Along with New York’s Cardinal-designate Dolan, Cardinal Raymond Burke, new Los Angeles Archbishop Gomez and a few others, Philadelphia Archbishop Charles Chaput is among the most influential of the Roman Catholic Church leaders in America, as well as an accomplished, experienced and very temperate participant in public policy debates in the public square. His 2008 book Render Unto Caesar remains must reading for any MSMer who truly wants to understand why and how Mass-attending Catholics vote, and his essay in today’s Philadelphia Inquirer is a model of forceful, persuasive objection to the president’s attempt to oblige the Roman Catholic Church to directly or indirectly pay for “morning after” pills, sterilization or contraception.
Archbishop Chaput’s piece includes a specific rejection of the President’s charade compromise from Friday, a bit of information that ought to make it into every article written on the bogus rewrite of the mandate. The Archbishop’s position is unique in one respect: He is the most influential Catholic prelate in a light blue state. If he chooses to do so, he can issue a letter to be read every week during the weeks leading up to the election from every pulpit in his vast Archdiocese. Ask Michael Barone how much such an escalation would matter, especially if the Archbishop’s lead is followed in Erie and Pittsburgh, and especially if it is closely followed in the Archdiocese he just left to lead Philadelphia –Denver, where the Archbishop is greatly loved and respected by that Catholic community.
Bravo to the Archbishop for speaking clearly, and quickly, on the Friday’s absurdity. Whether or not the Manhattan-Beltway media elites listen, Mass-attending Catholics will, and all their supporters in the movement to preserve religious liberty and rights of conscience.
The key graphs from the Archbishop’s piece:
[N]o similarly aggressive attack on religious freedom in our country has occurred in recent memory.
The current administration prides itself on being measured and deliberate. The current HHS mandate needs to be understood as exactly that. Commentators are using words like “gaffe,” “ill conceived,” and “mistake” to describe the mandate. They’re wrong. It’s impossible to see this regulation as some happenstance policy. It has been too long in the making.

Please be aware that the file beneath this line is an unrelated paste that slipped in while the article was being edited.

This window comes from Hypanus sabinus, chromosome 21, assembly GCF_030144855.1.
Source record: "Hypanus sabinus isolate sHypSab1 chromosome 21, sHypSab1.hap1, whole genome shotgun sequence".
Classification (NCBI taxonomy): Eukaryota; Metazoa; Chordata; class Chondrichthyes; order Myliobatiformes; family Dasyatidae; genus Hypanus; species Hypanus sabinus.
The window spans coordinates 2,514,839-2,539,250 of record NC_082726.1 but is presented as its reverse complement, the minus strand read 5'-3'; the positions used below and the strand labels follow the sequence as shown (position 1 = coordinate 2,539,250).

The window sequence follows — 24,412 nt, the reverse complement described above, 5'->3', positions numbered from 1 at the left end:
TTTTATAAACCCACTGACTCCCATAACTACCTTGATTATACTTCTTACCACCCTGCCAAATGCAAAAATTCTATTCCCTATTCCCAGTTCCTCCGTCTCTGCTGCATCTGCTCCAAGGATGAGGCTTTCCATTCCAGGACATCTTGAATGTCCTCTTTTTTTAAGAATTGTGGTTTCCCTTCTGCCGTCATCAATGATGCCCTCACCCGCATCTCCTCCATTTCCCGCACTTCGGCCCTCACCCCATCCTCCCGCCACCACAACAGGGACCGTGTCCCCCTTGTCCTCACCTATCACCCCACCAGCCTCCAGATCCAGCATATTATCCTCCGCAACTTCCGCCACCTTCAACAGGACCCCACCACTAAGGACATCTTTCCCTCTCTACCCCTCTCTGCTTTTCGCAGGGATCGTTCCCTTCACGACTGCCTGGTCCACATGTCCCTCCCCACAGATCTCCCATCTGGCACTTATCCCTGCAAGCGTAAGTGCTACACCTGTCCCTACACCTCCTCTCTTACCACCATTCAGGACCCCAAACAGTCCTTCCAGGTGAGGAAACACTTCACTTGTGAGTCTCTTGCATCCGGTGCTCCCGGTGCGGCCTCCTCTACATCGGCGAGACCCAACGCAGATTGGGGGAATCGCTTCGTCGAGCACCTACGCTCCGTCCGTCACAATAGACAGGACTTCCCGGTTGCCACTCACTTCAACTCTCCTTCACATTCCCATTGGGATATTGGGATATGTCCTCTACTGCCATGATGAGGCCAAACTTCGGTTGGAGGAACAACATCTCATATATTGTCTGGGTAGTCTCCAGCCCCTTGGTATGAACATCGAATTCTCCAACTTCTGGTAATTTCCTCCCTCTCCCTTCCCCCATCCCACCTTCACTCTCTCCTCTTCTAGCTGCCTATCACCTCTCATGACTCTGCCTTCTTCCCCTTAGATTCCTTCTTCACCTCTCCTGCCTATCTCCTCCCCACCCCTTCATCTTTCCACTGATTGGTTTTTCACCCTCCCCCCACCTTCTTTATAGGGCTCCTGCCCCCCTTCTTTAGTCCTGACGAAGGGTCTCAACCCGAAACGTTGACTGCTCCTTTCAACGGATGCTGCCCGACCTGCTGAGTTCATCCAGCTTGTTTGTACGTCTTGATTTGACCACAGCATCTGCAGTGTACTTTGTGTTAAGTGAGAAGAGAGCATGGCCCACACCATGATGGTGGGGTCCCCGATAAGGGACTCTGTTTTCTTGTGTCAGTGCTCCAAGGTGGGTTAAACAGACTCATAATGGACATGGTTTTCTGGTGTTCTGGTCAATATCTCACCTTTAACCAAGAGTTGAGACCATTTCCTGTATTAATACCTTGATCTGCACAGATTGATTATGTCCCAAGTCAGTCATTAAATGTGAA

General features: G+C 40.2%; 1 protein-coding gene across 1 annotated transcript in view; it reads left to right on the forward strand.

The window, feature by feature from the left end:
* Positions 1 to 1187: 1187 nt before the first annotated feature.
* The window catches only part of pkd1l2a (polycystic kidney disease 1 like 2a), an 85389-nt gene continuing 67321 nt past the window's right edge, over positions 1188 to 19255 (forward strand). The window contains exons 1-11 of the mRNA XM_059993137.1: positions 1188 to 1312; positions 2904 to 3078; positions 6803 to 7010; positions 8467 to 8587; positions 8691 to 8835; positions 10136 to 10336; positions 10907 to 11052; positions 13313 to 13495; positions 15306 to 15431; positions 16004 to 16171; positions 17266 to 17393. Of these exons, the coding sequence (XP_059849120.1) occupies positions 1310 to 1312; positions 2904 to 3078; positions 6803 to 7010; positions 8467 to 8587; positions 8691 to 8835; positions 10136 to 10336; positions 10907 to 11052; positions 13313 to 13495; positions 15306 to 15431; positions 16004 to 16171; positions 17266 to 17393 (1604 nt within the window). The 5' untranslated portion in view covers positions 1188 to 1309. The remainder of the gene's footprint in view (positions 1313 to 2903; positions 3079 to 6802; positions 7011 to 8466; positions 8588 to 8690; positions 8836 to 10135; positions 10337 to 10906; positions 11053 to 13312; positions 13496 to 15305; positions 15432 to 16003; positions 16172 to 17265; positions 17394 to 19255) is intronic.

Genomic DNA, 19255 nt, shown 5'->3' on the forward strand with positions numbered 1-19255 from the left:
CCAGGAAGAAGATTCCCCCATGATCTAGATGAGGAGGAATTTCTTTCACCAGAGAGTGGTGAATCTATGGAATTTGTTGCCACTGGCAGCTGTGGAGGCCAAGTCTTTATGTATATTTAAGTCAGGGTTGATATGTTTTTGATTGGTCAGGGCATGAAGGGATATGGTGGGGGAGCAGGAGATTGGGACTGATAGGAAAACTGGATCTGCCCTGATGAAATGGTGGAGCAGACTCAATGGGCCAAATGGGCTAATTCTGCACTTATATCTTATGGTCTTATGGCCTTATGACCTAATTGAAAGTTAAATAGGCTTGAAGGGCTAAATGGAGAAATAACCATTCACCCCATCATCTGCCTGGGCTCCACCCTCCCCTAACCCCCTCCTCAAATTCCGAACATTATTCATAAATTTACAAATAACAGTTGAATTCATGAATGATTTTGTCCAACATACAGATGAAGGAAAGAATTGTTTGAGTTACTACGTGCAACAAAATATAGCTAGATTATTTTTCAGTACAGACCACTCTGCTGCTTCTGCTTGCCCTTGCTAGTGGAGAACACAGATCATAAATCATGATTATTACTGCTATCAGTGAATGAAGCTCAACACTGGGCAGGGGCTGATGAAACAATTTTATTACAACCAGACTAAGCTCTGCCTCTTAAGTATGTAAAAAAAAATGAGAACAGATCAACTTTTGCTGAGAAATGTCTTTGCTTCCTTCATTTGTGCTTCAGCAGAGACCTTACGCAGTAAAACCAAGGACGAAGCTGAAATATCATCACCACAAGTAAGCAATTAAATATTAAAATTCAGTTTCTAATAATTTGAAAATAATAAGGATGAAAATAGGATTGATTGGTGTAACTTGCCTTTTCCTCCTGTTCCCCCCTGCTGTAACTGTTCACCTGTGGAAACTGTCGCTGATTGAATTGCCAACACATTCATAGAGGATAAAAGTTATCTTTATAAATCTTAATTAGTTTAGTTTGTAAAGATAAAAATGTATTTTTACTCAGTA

Despite all of its public apprehension about “culture warriors” on the political right in the past, the current administration has created an HHS mandate that is the embodiment of culture war. At its heart is a seemingly deep distrust of the formative role religious faith has on personal and social conduct, and a deep distaste for religion’s moral influence on public affairs. To say that this view is contrary to the Founders’ thinking and the record of American history would be an understatement.
Critics may characterize my words here as partisan or political. These are my personal views, and of course people are free to disagree. But it is this administration – not Catholic ministries, or institutions, or bishops – that chose the timing and nature of the fight. The onus is entirely on the White House, which also has the power to remove the issue from public conflict. Catholics should not be misled into accepting feeble compromises on issues of principle. The HHS mandate is bad law; and not merely bad, but dangerous and insulting. It needs to be withdrawn – now.